The first thing that struck me on The Minimalists’ website was the absence of something. What was it? No ads. It makes sense; all that white space represented their rejection of fetishising junk.
While it seems a sensible choice in keeping with their message, choosing not to have ads means losing out on $120,000 per year. When Google contacted them to let them know how much money they stood to earn if they put ads on their website, they made the tough decision to say no to that six-figure income, and now rely on donations and book sales to continue spreading their message to the four million readers of their blog.
The Minimalists are Joshua Fields Millburn and Ryan Nicodemus, life-long friends who were both high-flying corporate-types until personal crises threw them out of that world, and they had to rebuild from the basics. (I also can’t stop thinking about the fact that they have reverse hair).
This ties-in to the concept that recurs throughout their blog; minimalism isn’t about ‘living with less’, it’s not about an absence, it’s not about deprivation and a fascist level of self-discipline. It’s about having your priorities in order and giving yourself the life you want to live; living with less is often a side-effect of that.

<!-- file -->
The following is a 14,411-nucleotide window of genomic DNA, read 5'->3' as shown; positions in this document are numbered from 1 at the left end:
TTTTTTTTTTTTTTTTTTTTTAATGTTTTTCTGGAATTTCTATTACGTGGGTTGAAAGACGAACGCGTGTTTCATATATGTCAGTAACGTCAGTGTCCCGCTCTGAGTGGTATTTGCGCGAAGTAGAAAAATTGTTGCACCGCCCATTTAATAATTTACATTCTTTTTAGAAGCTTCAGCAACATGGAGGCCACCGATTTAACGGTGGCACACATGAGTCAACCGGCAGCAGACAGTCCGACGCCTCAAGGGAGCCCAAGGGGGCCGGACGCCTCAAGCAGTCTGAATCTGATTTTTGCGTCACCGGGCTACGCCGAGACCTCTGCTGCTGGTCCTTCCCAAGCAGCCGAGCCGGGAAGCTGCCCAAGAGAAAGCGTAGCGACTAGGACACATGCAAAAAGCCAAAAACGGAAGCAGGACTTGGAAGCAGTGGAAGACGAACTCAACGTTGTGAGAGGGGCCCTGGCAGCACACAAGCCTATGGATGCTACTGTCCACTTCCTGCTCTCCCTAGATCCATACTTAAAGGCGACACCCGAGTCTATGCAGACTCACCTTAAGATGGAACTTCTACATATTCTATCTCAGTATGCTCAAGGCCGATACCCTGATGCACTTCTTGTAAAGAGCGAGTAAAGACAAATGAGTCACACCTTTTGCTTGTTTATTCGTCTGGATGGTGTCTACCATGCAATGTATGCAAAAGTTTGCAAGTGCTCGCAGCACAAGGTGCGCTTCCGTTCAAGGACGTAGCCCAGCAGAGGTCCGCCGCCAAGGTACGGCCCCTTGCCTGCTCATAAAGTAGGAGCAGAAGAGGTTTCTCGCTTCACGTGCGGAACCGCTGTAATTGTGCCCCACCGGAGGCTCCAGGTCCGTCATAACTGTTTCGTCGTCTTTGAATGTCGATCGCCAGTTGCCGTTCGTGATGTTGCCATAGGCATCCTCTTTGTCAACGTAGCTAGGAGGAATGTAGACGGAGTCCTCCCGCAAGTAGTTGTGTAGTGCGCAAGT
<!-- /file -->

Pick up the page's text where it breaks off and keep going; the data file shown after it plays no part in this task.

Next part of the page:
The definition of ‘enough’ is different for everyone and minimalism means finding your level of ‘enough’ and not letting social pressures and the daily barrage of advertisements tell you otherwise. As they say on their website, “Minimalists search for happiness not through things, but through life itself; thus, it’s up to you to determine what is necessary and what is superfluous in your life”.
How to do it? A good starting point is their 21 Day Journey into Minimalism, which is one of the best pages on the website, giving a chronological and narrated account of what you’re likely to grow through in your journey towards, “a life with more time, more money, and more freedom to live a more meaningful life”.